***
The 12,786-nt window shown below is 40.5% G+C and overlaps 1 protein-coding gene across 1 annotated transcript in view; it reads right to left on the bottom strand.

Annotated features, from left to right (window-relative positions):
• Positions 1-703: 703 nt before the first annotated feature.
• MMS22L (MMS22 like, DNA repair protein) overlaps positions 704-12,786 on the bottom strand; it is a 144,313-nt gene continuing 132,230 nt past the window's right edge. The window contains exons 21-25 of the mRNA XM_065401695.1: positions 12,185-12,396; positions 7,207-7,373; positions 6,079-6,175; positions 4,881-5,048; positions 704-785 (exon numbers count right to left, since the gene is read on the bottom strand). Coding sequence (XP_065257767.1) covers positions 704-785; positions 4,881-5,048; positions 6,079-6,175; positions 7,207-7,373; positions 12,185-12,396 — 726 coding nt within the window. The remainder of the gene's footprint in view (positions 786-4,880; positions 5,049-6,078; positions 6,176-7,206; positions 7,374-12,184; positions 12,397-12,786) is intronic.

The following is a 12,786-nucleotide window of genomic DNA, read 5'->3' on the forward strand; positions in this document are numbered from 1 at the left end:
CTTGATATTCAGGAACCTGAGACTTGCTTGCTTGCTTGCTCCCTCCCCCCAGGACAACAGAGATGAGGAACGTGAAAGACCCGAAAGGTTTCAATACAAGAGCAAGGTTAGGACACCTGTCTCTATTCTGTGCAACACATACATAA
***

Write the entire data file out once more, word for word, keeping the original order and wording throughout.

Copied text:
The 12,786-nt window shown below is 40.5% G+C and overlaps 1 protein-coding gene across 1 annotated transcript in view; it reads right to left on the bottom strand.

Annotated features, from left to right (window-relative positions):
• Positions 1-703: 703 nt before the first annotated feature.
• MMS22L (MMS22 like, DNA repair protein) overlaps positions 704-12,786 on the bottom strand; it is a 144,313-nt gene continuing 132,230 nt past the window's right edge. The window contains exons 21-25 of the mRNA XM_065401695.1: positions 12,185-12,396; positions 7,207-7,373; positions 6,079-6,175; positions 4,881-5,048; positions 704-785 (exon numbers count right to left, since the gene is read on the bottom strand). Coding sequence (XP_065257767.1) covers positions 704-785; positions 4,881-5,048; positions 6,079-6,175; positions 7,207-7,373; positions 12,185-12,396 — 726 coding nt within the window. The remainder of the gene's footprint in view (positions 786-4,880; positions 5,049-6,078; positions 6,176-7,206; positions 7,374-12,184; positions 12,397-12,786) is intronic.

The following is a 12,786-nucleotide window of genomic DNA, read 5'->3' on the forward strand; positions in this document are numbered from 1 at the left end:
CTTGATATTCAGGAACCTGAGACTTGCTTGCTTGCTTGCTCCCTCCCCCCAGGACAACAGAGATGAGGAACGTGAAAGACCCGAAAGGTTTCAATACAAGAGCAAGGTTAGGACACCTGTCTCTATTCTGTGCAACACATACATAA